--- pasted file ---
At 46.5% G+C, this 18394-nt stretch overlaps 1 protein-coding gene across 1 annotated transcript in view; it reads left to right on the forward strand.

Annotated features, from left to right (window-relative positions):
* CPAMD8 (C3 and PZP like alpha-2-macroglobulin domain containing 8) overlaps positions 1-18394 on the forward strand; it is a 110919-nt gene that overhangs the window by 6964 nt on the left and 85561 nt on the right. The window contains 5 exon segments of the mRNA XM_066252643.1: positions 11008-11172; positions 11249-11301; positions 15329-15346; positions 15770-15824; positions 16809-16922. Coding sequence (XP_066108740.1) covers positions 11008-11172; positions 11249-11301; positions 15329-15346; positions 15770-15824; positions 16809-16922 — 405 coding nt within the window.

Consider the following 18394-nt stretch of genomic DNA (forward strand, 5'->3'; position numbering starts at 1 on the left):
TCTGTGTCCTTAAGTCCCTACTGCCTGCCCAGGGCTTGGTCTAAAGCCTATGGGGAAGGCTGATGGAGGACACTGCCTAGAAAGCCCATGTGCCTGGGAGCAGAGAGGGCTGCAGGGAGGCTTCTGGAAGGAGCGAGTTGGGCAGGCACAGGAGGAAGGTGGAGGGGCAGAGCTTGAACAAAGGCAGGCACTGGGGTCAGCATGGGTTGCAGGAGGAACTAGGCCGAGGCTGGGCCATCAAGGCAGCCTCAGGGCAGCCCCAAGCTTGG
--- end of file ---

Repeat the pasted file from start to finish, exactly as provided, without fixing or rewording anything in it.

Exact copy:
At 46.5% G+C, this 18394-nt stretch overlaps 1 protein-coding gene across 1 annotated transcript in view; it reads left to right on the forward strand.

Annotated features, from left to right (window-relative positions):
* CPAMD8 (C3 and PZP like alpha-2-macroglobulin domain containing 8) overlaps positions 1-18394 on the forward strand; it is a 110919-nt gene that overhangs the window by 6964 nt on the left and 85561 nt on the right. The window contains 5 exon segments of the mRNA XM_066252643.1: positions 11008-11172; positions 11249-11301; positions 15329-15346; positions 15770-15824; positions 16809-16922. Coding sequence (XP_066108740.1) covers positions 11008-11172; positions 11249-11301; positions 15329-15346; positions 15770-15824; positions 16809-16922 — 405 coding nt within the window.

Consider the following 18394-nt stretch of genomic DNA (forward strand, 5'->3'; position numbering starts at 1 on the left):
TCTGTGTCCTTAAGTCCCTACTGCCTGCCCAGGGCTTGGTCTAAAGCCTATGGGGAAGGCTGATGGAGGACACTGCCTAGAAAGCCCATGTGCCTGGGAGCAGAGAGGGCTGCAGGGAGGCTTCTGGAAGGAGCGAGTTGGGCAGGCACAGGAGGAAGGTGGAGGGGCAGAGCTTGAACAAAGGCAGGCACTGGGGTCAGCATGGGTTGCAGGAGGAACTAGGCCGAGGCTGGGCCATCAAGGCAGCCTCAGGGCAGCCCCAAGCTTGG